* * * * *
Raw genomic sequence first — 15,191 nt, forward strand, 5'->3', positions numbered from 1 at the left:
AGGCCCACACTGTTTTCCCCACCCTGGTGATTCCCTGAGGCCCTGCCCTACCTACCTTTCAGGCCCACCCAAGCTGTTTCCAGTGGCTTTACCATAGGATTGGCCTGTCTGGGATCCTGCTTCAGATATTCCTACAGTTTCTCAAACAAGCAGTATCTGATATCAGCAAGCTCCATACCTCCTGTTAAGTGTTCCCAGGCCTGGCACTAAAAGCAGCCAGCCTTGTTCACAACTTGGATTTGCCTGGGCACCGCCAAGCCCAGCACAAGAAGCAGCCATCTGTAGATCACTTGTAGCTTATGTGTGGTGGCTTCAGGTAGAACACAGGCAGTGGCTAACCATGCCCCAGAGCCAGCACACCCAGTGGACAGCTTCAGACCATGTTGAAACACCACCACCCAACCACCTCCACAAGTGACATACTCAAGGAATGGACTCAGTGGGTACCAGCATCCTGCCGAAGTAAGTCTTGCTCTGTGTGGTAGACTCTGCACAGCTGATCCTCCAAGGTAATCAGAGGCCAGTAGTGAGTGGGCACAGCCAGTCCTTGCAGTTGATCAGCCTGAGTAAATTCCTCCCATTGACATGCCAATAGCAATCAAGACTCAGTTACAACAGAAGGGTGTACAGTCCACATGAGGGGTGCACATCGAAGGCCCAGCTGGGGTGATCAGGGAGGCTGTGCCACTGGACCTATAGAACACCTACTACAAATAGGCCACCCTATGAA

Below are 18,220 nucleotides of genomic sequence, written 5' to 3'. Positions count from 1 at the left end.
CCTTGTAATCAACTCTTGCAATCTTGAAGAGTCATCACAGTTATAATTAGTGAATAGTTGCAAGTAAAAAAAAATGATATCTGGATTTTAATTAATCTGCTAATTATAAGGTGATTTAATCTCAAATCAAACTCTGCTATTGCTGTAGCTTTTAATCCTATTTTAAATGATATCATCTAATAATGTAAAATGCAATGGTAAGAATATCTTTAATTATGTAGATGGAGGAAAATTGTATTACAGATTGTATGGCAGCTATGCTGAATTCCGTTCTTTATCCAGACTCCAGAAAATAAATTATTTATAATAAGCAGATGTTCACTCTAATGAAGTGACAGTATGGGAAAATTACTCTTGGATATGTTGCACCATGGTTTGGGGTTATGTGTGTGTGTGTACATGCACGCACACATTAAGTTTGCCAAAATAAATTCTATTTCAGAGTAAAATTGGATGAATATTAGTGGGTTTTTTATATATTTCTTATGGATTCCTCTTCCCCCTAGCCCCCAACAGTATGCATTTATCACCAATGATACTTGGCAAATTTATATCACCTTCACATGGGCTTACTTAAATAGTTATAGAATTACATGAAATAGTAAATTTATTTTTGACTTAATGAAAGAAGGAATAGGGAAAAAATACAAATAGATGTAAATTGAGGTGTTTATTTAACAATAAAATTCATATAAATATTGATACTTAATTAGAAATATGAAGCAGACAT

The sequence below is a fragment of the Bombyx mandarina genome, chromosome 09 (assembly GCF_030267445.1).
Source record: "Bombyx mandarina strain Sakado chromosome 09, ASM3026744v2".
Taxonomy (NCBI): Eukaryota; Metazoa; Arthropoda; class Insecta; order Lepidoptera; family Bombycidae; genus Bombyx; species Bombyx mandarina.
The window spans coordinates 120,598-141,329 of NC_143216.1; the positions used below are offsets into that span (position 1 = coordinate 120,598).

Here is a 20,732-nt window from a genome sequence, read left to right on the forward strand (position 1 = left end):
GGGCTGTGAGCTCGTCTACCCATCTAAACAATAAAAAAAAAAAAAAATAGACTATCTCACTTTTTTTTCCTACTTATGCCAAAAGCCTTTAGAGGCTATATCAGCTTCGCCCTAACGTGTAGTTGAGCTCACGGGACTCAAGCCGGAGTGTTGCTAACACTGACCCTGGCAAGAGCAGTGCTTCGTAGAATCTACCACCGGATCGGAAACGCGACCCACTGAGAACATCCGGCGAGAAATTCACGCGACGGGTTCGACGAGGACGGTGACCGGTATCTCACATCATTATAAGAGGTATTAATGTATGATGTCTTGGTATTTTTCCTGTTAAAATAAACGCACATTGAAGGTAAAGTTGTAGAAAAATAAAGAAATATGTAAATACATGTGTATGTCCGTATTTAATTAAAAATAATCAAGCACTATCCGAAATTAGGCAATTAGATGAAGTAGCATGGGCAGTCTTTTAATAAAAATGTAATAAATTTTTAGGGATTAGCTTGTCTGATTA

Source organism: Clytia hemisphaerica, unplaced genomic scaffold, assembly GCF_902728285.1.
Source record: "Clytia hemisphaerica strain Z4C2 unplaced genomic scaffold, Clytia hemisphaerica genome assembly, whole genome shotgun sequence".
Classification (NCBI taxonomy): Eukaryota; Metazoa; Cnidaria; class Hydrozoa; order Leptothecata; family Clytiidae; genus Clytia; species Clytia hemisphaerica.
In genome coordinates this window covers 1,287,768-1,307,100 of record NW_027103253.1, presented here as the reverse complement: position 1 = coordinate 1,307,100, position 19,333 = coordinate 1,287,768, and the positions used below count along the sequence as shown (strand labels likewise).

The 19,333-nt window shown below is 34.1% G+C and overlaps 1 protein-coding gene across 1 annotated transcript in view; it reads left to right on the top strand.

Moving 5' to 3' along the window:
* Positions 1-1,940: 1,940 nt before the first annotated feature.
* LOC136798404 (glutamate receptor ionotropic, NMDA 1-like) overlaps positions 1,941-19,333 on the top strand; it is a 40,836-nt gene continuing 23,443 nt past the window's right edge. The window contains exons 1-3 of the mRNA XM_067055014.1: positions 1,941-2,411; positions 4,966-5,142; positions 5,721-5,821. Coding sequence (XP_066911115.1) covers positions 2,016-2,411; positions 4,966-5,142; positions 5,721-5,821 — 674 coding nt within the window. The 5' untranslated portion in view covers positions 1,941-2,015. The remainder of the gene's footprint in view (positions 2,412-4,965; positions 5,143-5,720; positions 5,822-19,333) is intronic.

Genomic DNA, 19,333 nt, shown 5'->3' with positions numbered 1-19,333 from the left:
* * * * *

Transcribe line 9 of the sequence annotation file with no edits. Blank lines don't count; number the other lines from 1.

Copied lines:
Here is a 20,732-nt window from a genome sequence, read left to right on the forward strand (position 1 = left end):